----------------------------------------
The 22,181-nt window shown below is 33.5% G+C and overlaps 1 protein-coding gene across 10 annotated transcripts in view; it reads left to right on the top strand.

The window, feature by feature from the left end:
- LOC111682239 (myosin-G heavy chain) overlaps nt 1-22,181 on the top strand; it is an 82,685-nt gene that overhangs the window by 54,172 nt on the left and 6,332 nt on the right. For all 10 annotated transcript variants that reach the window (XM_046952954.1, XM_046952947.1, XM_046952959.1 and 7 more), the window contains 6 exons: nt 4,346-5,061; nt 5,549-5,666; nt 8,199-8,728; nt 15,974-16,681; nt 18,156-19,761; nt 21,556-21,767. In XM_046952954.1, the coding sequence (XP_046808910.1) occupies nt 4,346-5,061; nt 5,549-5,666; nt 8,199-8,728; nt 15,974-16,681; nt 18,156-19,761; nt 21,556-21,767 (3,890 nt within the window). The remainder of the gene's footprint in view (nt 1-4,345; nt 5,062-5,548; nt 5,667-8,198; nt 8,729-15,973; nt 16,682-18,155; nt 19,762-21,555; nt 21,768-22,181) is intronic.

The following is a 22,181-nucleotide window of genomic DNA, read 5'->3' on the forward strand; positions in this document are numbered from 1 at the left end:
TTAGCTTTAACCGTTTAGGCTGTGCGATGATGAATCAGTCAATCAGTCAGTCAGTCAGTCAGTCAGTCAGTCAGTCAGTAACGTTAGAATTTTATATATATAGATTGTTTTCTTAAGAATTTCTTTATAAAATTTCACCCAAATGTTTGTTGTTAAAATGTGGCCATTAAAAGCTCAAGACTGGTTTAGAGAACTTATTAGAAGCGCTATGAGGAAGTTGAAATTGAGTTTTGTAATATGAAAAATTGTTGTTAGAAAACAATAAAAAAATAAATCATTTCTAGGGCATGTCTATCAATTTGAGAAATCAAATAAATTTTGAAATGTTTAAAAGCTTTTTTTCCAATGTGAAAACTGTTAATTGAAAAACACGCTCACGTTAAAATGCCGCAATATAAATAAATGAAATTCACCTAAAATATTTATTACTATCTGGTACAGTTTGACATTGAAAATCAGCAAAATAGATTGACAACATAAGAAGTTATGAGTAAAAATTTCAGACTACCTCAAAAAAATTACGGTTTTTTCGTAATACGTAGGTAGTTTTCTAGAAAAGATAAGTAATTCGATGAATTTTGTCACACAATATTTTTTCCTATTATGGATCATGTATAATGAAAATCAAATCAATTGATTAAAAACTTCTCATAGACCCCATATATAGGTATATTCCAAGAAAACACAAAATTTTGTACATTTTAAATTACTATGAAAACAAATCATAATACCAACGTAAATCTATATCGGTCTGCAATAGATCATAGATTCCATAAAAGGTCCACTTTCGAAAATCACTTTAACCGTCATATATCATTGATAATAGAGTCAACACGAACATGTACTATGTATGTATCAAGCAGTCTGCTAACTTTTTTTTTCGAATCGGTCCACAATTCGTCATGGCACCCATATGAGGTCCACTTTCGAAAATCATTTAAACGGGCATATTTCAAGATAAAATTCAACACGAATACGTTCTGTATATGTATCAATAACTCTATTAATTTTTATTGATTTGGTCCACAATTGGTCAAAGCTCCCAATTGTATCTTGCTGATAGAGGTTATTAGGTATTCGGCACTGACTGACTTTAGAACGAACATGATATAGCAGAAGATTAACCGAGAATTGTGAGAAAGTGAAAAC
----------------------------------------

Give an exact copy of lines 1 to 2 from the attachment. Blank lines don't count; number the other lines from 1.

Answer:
The 22,181-nt window shown below is 33.5% G+C and overlaps 1 protein-coding gene across 10 annotated transcripts in view; it reads left to right on the top strand.

The window, feature by feature from the left end: